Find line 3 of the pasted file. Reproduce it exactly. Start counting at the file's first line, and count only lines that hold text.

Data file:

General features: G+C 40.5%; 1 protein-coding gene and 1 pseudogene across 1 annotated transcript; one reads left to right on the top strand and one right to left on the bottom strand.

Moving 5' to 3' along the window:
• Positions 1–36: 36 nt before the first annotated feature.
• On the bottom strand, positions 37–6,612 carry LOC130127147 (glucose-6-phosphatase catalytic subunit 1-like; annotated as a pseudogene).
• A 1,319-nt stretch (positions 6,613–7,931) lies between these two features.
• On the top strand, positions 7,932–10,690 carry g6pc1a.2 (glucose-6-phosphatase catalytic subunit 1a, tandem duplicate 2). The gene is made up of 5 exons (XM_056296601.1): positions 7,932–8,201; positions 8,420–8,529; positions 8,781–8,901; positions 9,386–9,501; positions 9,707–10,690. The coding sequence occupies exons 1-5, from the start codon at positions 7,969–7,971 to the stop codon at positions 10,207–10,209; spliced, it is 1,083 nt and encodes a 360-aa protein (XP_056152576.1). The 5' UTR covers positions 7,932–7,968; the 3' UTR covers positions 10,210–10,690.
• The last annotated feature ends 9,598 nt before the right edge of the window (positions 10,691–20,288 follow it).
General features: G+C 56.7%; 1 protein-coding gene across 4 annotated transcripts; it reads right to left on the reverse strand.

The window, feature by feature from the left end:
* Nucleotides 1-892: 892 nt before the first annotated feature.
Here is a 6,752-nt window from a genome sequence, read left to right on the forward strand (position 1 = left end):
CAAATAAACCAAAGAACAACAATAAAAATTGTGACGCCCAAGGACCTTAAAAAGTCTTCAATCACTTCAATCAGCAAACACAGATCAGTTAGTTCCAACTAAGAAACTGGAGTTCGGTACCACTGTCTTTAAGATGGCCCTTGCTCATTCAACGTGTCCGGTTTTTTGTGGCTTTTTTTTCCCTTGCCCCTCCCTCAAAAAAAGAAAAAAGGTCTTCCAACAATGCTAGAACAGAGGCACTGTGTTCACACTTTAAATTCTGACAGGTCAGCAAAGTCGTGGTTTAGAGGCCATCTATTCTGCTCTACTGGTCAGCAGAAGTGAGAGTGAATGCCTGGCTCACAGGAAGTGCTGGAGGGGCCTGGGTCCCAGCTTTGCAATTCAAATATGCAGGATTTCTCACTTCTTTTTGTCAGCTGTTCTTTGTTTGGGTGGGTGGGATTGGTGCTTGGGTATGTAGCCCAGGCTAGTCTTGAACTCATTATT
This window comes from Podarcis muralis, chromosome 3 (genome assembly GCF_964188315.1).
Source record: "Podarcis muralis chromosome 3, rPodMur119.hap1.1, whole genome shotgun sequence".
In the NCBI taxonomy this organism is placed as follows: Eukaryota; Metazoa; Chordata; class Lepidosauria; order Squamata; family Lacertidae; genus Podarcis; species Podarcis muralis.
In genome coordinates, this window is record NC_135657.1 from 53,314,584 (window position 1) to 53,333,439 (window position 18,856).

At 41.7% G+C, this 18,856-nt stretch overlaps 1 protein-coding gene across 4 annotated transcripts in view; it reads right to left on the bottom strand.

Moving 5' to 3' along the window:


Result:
• Positions 1–36: 36 nt before the first annotated feature.